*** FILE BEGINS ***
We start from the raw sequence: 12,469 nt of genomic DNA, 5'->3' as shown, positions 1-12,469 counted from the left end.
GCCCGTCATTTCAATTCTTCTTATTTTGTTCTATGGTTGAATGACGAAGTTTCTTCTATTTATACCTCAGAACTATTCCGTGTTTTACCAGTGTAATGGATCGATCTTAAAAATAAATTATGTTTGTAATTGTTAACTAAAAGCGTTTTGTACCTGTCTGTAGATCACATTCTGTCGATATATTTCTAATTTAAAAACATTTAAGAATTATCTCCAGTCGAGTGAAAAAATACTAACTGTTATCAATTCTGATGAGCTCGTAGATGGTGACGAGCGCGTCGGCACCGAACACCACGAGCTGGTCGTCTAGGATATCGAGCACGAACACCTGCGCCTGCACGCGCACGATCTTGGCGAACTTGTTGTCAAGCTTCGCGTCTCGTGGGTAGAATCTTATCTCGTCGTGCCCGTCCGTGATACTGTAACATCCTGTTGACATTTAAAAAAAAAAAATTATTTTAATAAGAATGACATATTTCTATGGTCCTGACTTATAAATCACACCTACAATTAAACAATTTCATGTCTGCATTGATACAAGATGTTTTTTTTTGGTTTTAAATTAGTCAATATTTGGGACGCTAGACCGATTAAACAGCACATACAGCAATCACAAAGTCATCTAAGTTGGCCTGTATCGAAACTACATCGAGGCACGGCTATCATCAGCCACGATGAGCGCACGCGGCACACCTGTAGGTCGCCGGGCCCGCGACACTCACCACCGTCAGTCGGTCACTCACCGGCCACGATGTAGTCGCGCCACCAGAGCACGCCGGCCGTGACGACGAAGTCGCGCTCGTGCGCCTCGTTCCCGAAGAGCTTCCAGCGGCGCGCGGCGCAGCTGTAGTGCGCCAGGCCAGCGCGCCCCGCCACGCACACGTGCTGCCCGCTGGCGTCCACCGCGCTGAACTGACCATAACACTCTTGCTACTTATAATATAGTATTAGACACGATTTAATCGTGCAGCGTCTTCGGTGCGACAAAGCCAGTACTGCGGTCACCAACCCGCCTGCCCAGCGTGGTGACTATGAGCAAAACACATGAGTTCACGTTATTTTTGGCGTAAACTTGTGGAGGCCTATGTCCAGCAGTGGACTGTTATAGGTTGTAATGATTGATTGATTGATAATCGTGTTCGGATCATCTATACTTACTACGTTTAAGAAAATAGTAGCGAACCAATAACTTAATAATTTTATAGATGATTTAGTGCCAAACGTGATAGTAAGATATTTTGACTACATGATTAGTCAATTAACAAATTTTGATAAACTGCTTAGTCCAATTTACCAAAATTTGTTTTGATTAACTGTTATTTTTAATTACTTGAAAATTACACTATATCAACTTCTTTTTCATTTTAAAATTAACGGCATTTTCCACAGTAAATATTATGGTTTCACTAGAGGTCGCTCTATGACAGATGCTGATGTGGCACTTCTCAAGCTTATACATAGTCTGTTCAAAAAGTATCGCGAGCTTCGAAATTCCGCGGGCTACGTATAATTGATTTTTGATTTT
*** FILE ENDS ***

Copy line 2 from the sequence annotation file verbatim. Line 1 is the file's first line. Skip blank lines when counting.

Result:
GCCCGTCATTTCAATTCTTCTTATTTTGTTCTATGGTTGAATGACGAAGTTTCTTCTATTTATACCTCAGAACTATTCCGTGTTTTACCAGTGTAATGGATCGATCTTAAAAATAAATTATGTTTGTAATTGTTAACTAAAAGCGTTTTGTACCTGTCTGTAGATCACATTCTGTCGATATATTTCTAATTTAAAAACATTTAAGAATTATCTCCAGTCGAGTGAAAAAATACTAACTGTTATCAATTCTGATGAGCTCGTAGATGGTGACGAGCGCGTCGGCACCGAACACCACGAGCTGGTCGTCTAGGATATCGAGCACGAACACCTGCGCCTGCACGCGCACGATCTTGGCGAACTTGTTGTCAAGCTTCGCGTCTCGTGGGTAGAATCTTATCTCGTCGTGCCCGTCCGTGATACTGTAACATCCTGTTGACATTTAAAAAAAAAAAATTATTTTAATAAGAATGACATATTTCTATGGTCCTGACTTATAAATCACACCTACAATTAAACAATTTCATGTCTGCATTGATACAAGATGTTTTTTTTTGGTTTTAAATTAGTCAATATTTGGGACGCTAGACCGATTAAACAGCACATACAGCAATCACAAAGTCATCTAAGTTGGCCTGTATCGAAACTACATCGAGGCACGGCTATCATCAGCCACGATGAGCGCACGCGGCACACCTGTAGGTCGCCGGGCCCGCGACACTCACCACCGTCAGTCGGTCACTCACCGGCCACGATGTAGTCGCGCCACCAGAGCACGCCGGCCGTGACGACGAAGTCGCGCTCGTGCGCCTCGTTCCCGAAGAGCTTCCAGCGGCGCGCGGCGCAGCTGTAGTGCGCCAGGCCAGCGCGCCCCGCCACGCACACGTGCTGCCCGCTGGCGTCCACCGCGCTGAACTGACCATAACACTCTTGCTACTTATAATATAGTATTAGACACGATTTAATCGTGCAGCGTCTTCGGTGCGACAAAGCCAGTACTGCGGTCACCAACCCGCCTGCCCAGCGTGGTGACTATGAGCAAAACACATGAGTTCACGTTATTTTTGGCGTAAACTTGTGGAGGCCTATGTCCAGCAGTGGACTGTTATAGGTTGTAATGATTGATTGATTGATAATCGTGTTCGGATCATCTATACTTACTACGTTTAAGAAAATAGTAGCGAACCAATAACTTAATAATTTTATAGATGATTTAGTGCCAAACGTGATAGTAAGATATTTTGACTACATGATTAGTCAATTAACAAATTTTGATAAACTGCTTAGTCCAATTTACCAAAATTTGTTTTGATTAACTGTTATTTTTAATTACTTGAAAATTACACTATATCAACTTCTTTTTCATTTTAAAATTAACGGCATTTTCCACAGTAAATATTATGGTTTCACTAGAGGTCGCTCTATGACAGATGCTGATGTGGCACTTCTCAAGCTTATACATAGTCTGTTCAAAAAGTATCGCGAGCTTCGAAATTCCGCGGGCTACGTATAATTGATTTTTGATTTT